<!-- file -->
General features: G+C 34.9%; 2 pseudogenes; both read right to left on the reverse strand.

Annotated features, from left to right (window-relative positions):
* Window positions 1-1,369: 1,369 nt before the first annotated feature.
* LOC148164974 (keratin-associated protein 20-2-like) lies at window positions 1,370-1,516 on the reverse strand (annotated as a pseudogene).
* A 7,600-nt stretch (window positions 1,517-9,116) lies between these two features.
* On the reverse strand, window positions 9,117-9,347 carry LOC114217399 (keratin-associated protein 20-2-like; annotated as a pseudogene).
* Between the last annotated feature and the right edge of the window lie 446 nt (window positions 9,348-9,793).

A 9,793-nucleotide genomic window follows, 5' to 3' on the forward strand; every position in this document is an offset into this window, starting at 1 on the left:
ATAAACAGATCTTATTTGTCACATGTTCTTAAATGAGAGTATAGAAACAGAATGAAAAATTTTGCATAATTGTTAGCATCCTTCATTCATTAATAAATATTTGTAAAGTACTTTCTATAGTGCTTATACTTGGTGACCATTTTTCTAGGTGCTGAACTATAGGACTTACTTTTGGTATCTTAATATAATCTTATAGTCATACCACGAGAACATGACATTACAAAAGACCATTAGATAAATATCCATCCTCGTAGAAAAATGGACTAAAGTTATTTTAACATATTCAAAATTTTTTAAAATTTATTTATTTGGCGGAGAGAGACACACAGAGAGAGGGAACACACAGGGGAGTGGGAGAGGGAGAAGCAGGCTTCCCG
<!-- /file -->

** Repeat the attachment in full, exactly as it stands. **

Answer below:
General features: G+C 34.9%; 2 pseudogenes; both read right to left on the reverse strand.

Annotated features, from left to right (window-relative positions):
* Window positions 1-1,369: 1,369 nt before the first annotated feature.
* LOC148164974 (keratin-associated protein 20-2-like) lies at window positions 1,370-1,516 on the reverse strand (annotated as a pseudogene).
* A 7,600-nt stretch (window positions 1,517-9,116) lies between these two features.
* On the reverse strand, window positions 9,117-9,347 carry LOC114217399 (keratin-associated protein 20-2-like; annotated as a pseudogene).
* Between the last annotated feature and the right edge of the window lie 446 nt (window positions 9,348-9,793).

A 9,793-nucleotide genomic window follows, 5' to 3' on the forward strand; every position in this document is an offset into this window, starting at 1 on the left:
ATAAACAGATCTTATTTGTCACATGTTCTTAAATGAGAGTATAGAAACAGAATGAAAAATTTTGCATAATTGTTAGCATCCTTCATTCATTAATAAATATTTGTAAAGTACTTTCTATAGTGCTTATACTTGGTGACCATTTTTCTAGGTGCTGAACTATAGGACTTACTTTTGGTATCTTAATATAATCTTATAGTCATACCACGAGAACATGACATTACAAAAGACCATTAGATAAATATCCATCCTCGTAGAAAAATGGACTAAAGTTATTTTAACATATTCAAAATTTTTTAAAATTTATTTATTTGGCGGAGAGAGACACACAGAGAGAGGGAACACACAGGGGAGTGGGAGAGGGAGAAGCAGGCTTCCCG